Spend any time in Cuba and several times a day you will likely hear street musicians strumming an acoustic guitar to “Guantanamera,” which is to be expected, and “Hotel California,” which is not.
I arrive in Cuba as a walking music store, bringing with me more than 200 sets of acoustic and electric strings for guitar, bass, violin, mandolin, and banjo. They had been donated by professional musicians, string manufacturers, and an LA-based guitar shop (Truetone Music) with a near-fervent zeal to help out their musical brethren in need.
Folk singer-songwriter and guitarist David Baerwald personally gathered dozens of string donations from professional guitarist friends—who have played with the likes of Paul McCartney, Sting, and Beck—and even threw in a mandolin and an electric bass, the latter packaged with bulky fishing tackle and rods we were delivering to Baracoa, a remote village devastated by Hurricane Matthew in October.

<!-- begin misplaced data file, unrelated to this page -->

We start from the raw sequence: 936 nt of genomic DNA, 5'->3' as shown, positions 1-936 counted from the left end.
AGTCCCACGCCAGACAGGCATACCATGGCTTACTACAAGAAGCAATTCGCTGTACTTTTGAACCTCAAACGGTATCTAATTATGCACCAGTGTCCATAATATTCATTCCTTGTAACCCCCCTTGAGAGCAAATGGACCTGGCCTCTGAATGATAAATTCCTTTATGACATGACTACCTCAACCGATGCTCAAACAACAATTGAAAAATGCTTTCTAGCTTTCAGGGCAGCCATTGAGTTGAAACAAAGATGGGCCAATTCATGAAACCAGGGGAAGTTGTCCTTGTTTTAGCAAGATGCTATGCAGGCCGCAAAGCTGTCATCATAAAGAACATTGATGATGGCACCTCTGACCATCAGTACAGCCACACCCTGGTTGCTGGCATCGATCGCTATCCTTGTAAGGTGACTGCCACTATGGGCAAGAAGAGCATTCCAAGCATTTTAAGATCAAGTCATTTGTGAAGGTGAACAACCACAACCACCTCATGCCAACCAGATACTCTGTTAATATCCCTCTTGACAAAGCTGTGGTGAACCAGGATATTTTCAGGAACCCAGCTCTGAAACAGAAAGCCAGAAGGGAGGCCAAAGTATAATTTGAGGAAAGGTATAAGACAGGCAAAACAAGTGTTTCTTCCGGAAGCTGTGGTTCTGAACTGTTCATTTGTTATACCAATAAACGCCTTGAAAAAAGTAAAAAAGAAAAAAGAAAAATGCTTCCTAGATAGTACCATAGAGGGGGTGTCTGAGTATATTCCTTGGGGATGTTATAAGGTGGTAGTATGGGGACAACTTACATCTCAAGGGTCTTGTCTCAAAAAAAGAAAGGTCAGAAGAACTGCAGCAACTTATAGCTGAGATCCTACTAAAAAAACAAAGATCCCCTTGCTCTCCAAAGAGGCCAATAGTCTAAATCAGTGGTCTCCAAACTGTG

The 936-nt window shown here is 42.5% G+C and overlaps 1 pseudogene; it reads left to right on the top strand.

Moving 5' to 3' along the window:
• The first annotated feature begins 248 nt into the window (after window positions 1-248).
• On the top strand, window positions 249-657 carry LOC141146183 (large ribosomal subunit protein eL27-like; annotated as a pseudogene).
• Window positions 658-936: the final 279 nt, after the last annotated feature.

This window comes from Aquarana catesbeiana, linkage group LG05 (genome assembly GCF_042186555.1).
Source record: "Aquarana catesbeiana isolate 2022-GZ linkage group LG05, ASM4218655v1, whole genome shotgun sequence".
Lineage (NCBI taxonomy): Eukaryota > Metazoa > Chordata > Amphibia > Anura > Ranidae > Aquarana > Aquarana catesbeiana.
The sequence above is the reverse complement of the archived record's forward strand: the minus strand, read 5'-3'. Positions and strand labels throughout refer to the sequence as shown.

It’s not only that strings (much less guitars) are hard to find in Cuba—even in the major, relatively modern city of Havana—it’s that the cost is far out of financial reach for the average Cuban, for whom privation is a way of life (the average state salary is the equivalent of $18/month). That makes the omnipresence of music, by amateurs and professionals, all the more remarkable. Thanks to the lifting of strict travel restrictions between the USA and Cuba in 2014, American tourists like me are flocking in droves to experience what was glimpsed in films such as the music documentary Buena Vista Social Club. In 2016, a record 4 million people visited Cuba.
The acoustic guitar is believed to be the first instrument heard in Cuba, following conch shells. It is as essential to the Cuban zeitgeist as cigars and rum, serving as the accompaniment to 500 years’ worth of often turbulent history and a wide array of influences including African, Haitian, Spanish, and French.